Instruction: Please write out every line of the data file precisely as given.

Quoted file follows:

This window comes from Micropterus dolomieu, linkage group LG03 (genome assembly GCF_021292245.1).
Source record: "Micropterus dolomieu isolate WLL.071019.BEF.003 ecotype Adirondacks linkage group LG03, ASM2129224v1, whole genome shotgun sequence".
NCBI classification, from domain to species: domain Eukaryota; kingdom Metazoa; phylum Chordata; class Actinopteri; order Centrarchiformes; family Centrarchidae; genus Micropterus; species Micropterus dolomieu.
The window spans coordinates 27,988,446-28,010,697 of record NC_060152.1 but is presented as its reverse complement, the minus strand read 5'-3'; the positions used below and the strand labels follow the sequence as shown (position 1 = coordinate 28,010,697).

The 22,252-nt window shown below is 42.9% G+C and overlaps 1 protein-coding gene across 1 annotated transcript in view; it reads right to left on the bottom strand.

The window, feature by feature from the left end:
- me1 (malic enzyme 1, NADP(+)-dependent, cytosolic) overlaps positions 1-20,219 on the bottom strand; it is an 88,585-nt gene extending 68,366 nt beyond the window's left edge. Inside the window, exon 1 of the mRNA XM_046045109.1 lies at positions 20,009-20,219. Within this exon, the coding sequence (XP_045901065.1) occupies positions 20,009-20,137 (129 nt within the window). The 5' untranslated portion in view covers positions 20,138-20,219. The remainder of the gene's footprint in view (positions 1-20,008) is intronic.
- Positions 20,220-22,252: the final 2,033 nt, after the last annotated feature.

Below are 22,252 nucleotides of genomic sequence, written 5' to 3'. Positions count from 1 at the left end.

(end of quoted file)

This window comes from Micropterus dolomieu, linkage group LG03 (genome assembly GCF_021292245.1).
Source record: "Micropterus dolomieu isolate WLL.071019.BEF.003 ecotype Adirondacks linkage group LG03, ASM2129224v1, whole genome shotgun sequence".
NCBI classification, from domain to species: domain Eukaryota; kingdom Metazoa; phylum Chordata; class Actinopteri; order Centrarchiformes; family Centrarchidae; genus Micropterus; species Micropterus dolomieu.
The window spans coordinates 27,988,446-28,010,697 of record NC_060152.1 but is presented as its reverse complement, the minus strand read 5'-3'; the positions used below and the strand labels follow the sequence as shown (position 1 = coordinate 28,010,697).

The 22,252-nt window shown below is 42.9% G+C and overlaps 1 protein-coding gene across 1 annotated transcript in view; it reads right to left on the bottom strand.

The window, feature by feature from the left end:
- me1 (malic enzyme 1, NADP(+)-dependent, cytosolic) overlaps positions 1-20,219 on the bottom strand; it is an 88,585-nt gene extending 68,366 nt beyond the window's left edge. Inside the window, exon 1 of the mRNA XM_046045109.1 lies at positions 20,009-20,219. Within this exon, the coding sequence (XP_045901065.1) occupies positions 20,009-20,137 (129 nt within the window). The 5' untranslated portion in view covers positions 20,138-20,219. The remainder of the gene's footprint in view (positions 1-20,008) is intronic.
- Positions 20,220-22,252: the final 2,033 nt, after the last annotated feature.

Below are 22,252 nucleotides of genomic sequence, written 5' to 3'. Positions count from 1 at the left end.